A boorish doctor who has devised a way to bring the dead back to life gets into a car accident and kills his beautiful fiancee; he takes her severed head back to the lab with him and keeps it alive in a tray of serum. She is unhappy with the situation and begs him to let her die, but he embarks upon a search for the perfect body for his amour, visiting strip clubs and streetwalkers and scouring the city. Meanwhile, the fiancee discovers that a side effect of her current status is telepathy, and she begins to communicate with the doctor's "mistake," which is held captive in a locked room off the lab. With the monster's help, the bodyless woman manages to save the life of the doctor's chosen victim and burn the lab down in the process
Directed by: Joseph Green
. Starring: Jason Evers
, Virginia Leith
, Anthony La Penna
, Adele Lamont
, Bonnie Sharie
, Paula Morris
, Marilyn Hanold
, Bruce Brighton
, Arny Freeman
, Fred Martin
, Lola Mason
, Doris Brent
, Bruce Kerr
Some surgeon--collaborating with his surgeon dad--steals limbs from the discard pile to supply nefarious experiments at "the country house." Give Junior some credit: when dad's patient went Code Blue on the table, Junior's serum brought him back to life! (Dad mocked and mumbled about deleterious side effects, but Junior was like, whatever.)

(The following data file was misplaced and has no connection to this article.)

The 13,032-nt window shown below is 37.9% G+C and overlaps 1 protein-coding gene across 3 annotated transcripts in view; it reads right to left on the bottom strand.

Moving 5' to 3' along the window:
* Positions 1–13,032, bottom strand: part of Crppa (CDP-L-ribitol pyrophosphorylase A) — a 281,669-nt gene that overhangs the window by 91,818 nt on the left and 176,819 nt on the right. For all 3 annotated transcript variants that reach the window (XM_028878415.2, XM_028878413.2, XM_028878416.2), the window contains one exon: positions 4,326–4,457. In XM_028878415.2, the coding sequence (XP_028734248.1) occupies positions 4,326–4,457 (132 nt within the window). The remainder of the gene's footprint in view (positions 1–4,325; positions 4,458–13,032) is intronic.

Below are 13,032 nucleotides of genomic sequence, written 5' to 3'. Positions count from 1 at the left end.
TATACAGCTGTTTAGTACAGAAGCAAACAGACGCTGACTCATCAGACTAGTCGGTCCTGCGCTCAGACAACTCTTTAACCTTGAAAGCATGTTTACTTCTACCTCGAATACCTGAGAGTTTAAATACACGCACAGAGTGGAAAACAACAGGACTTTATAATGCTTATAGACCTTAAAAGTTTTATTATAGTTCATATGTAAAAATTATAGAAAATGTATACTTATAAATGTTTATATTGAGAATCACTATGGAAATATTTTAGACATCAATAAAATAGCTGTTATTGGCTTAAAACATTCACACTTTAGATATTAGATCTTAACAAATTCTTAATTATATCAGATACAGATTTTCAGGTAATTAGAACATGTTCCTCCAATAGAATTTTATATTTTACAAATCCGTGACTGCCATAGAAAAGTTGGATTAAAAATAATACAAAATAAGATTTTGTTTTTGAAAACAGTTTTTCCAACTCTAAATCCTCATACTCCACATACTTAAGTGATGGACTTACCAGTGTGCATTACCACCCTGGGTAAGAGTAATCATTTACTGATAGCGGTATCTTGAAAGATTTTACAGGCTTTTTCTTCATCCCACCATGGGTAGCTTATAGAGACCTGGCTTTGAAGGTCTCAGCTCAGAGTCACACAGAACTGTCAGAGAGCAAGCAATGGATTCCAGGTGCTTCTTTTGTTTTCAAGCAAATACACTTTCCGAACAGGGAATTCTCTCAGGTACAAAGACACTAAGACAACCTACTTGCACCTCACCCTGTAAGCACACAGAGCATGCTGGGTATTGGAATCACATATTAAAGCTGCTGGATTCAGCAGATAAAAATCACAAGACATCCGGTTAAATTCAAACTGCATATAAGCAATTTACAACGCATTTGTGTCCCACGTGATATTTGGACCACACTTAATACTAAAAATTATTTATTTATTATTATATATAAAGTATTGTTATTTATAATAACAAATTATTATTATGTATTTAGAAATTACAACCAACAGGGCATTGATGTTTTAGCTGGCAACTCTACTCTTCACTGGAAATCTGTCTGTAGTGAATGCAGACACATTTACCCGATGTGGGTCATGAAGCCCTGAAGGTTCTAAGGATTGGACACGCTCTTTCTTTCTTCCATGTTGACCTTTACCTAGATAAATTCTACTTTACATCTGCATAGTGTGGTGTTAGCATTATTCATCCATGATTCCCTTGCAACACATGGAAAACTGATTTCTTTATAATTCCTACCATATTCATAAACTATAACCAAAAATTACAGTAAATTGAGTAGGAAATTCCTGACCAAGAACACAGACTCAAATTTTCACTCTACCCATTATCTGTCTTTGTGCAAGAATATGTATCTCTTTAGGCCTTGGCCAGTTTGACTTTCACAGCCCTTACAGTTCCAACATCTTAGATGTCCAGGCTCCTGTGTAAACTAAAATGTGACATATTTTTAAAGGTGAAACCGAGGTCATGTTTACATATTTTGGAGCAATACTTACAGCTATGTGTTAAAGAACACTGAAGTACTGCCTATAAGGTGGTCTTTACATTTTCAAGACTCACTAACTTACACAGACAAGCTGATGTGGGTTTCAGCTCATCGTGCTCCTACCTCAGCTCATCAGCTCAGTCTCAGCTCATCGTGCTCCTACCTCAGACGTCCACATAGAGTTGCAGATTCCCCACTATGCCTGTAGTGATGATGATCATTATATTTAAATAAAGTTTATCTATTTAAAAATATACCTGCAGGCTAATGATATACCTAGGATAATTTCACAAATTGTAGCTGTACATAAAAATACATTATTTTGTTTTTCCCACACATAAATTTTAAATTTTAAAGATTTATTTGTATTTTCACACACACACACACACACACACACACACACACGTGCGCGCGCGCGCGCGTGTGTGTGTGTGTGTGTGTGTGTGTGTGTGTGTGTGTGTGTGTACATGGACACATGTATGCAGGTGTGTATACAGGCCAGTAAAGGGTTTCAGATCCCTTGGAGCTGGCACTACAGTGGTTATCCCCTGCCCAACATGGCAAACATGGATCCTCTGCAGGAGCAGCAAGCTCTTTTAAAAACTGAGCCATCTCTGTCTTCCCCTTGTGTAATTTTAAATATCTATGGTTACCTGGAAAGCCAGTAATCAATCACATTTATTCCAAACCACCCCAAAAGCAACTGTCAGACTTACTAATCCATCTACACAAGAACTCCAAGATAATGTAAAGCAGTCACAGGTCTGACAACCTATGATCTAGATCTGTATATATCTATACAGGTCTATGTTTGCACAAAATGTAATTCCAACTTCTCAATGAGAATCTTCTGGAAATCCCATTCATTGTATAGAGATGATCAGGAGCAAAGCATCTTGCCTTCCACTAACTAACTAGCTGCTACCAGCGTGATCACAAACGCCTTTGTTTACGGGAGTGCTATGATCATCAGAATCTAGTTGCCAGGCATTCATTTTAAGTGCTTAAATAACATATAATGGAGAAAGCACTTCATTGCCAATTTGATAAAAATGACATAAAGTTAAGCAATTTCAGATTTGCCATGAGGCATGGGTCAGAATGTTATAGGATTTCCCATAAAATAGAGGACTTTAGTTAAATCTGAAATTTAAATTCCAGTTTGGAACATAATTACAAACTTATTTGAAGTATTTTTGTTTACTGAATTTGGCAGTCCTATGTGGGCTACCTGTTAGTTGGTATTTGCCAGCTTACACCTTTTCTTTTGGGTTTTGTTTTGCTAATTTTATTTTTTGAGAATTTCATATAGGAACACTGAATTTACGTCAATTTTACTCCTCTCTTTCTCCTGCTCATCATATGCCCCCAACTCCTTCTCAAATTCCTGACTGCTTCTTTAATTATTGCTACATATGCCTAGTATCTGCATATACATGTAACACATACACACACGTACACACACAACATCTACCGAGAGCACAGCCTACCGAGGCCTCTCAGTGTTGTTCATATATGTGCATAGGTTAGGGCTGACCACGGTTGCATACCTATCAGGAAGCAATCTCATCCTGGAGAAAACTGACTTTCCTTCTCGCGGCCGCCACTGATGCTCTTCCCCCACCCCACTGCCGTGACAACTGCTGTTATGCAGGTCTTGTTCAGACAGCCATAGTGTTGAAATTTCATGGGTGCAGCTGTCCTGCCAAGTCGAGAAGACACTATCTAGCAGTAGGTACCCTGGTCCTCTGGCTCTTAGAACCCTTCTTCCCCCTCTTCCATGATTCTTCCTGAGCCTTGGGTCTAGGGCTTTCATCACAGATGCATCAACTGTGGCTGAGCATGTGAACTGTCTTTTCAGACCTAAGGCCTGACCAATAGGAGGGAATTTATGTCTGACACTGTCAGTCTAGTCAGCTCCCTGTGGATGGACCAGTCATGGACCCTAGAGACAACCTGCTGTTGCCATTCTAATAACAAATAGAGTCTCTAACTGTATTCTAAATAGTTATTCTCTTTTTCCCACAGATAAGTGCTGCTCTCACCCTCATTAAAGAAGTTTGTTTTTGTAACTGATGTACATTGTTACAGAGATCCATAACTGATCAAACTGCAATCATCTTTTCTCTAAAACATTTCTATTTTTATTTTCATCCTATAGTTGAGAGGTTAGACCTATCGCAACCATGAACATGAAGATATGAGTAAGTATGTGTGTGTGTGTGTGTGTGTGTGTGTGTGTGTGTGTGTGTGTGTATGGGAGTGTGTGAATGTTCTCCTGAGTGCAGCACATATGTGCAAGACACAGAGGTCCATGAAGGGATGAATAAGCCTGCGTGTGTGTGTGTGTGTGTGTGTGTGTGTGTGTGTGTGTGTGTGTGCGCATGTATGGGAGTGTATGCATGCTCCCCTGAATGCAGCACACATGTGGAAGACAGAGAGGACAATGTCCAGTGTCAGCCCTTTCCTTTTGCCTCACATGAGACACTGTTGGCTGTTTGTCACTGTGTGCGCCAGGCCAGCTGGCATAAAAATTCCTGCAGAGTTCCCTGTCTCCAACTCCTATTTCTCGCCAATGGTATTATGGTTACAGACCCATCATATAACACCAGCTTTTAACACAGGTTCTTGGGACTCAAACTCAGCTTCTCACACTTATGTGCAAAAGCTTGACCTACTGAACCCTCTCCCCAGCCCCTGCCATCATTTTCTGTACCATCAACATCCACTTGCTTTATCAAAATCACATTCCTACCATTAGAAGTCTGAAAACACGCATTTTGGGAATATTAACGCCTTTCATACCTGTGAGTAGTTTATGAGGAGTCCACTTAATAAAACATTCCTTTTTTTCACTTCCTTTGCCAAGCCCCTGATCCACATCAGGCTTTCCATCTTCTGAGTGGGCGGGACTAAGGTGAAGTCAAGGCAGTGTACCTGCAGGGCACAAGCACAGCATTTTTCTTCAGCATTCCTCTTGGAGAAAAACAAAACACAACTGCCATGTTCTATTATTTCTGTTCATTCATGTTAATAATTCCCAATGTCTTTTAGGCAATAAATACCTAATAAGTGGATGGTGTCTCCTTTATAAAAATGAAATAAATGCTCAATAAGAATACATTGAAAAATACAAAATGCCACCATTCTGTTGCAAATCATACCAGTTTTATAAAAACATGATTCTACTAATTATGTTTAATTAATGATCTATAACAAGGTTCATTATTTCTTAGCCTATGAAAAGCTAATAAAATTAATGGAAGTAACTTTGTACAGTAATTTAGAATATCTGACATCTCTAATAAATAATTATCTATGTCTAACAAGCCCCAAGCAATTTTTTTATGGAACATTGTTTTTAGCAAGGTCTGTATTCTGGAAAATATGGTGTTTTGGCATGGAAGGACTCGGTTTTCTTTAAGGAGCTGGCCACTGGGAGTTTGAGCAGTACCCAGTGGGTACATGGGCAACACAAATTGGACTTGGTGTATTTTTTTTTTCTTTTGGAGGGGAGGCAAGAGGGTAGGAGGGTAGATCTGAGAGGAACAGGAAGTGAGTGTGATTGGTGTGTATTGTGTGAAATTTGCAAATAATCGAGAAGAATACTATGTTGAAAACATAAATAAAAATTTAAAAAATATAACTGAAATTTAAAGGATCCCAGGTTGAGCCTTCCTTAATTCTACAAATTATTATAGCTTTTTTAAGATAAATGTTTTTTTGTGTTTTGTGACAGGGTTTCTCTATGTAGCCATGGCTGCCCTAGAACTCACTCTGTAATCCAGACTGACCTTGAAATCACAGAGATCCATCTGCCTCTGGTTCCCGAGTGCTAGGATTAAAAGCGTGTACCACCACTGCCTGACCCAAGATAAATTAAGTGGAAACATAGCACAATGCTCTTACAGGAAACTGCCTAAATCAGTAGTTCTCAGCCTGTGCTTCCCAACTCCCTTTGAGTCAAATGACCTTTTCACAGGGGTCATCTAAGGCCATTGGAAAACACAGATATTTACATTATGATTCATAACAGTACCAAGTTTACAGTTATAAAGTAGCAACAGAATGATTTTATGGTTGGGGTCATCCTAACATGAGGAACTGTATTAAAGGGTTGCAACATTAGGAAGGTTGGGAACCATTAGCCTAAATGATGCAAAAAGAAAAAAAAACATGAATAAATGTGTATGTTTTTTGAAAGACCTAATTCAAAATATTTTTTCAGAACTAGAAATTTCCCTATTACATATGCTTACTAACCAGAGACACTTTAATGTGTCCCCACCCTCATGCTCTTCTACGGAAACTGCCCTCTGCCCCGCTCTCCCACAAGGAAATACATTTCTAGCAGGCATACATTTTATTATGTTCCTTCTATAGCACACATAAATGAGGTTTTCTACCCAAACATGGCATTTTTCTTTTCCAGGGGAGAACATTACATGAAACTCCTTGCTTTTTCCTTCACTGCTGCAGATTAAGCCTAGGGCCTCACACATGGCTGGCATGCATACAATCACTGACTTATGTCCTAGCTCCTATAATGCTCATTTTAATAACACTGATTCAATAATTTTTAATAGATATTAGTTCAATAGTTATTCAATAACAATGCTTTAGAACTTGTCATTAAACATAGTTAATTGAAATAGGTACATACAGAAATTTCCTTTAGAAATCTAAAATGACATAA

Junior's fiancée (Jane?) wanted to know the scoop at "the country house." That, and Bill's earlier "emergency" call, motivated him to floor the pedal. Lo, curves ahead, and the fiancée burned to death--except for her severed head, which Junior saved (we see him wrap some treasure in his jacket, anyway), trudging uphill to the country house, conveniently located near the accident scene.
The emergency was that "it" became so violent that it almost broke out of the closet. "It," played by "Jewish Giant" Eddie Carmel, was the sum total of all of the surgeon's failures. Our first hint at the horror is Bill's withered, deformed arm. But Junior's interest lies more in saving his fiancée's detached head in a casserole dish of ducts, tubes, and Habitrails (sans hamsters, sadly) than in bemoaning his failed Heathkit. Though Jane repeatedly extols her telepathic capabilities, about all she can muster is to command her seven-foot pet, "Knock once for 'yes', twice for 'no'." You won't score a Ph.D. from Duke's famed parapsychology squad for THIS shoddy work!
So, what's up our surgeon's sleeve? He wants to kill a gorgeous prostitute as a host for Jane's head and brain. He discovers and befriends a gorgeous but facially disfigured girl, brings her home, and slips her a mickey. Zonk! Lights out!